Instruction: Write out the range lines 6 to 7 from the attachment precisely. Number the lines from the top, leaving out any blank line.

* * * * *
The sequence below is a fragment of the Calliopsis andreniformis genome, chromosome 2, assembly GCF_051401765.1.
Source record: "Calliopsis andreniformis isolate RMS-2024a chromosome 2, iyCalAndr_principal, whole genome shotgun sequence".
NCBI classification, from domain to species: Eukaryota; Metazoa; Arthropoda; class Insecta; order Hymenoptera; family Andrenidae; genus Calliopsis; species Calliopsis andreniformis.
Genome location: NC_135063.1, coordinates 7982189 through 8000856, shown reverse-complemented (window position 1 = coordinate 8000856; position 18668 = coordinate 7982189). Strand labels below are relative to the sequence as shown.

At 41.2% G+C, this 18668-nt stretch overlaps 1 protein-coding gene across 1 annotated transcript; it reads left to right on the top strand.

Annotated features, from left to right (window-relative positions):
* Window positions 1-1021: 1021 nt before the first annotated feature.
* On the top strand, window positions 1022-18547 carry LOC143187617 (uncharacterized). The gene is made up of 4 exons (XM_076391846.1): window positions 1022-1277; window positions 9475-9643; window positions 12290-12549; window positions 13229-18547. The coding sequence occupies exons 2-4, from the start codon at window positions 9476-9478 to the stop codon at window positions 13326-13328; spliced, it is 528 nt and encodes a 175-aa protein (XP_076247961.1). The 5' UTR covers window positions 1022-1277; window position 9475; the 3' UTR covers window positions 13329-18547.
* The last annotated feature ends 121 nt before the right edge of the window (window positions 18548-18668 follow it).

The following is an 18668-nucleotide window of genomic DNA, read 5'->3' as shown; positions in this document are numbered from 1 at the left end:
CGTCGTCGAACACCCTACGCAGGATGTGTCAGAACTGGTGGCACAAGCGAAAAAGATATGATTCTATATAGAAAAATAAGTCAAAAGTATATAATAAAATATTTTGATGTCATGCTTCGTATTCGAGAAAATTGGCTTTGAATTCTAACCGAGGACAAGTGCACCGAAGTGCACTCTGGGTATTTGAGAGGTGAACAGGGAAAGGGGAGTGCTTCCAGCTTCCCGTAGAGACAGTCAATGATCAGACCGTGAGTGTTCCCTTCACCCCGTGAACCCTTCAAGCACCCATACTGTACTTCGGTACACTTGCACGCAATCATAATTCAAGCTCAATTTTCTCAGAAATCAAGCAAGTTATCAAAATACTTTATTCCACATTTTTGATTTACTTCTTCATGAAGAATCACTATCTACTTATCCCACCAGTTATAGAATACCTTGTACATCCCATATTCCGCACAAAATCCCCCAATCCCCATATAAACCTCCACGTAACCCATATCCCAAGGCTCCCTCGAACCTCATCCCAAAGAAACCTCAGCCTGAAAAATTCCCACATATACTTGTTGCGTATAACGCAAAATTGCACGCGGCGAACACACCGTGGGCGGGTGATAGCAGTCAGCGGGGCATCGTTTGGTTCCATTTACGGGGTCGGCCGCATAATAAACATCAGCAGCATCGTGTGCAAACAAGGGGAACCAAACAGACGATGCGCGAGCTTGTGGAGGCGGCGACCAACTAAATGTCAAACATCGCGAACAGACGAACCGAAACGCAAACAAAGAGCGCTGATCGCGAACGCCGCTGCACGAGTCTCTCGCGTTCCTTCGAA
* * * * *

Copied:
Annotated features, from left to right (window-relative positions):
* Window positions 1-1021: 1021 nt before the first annotated feature.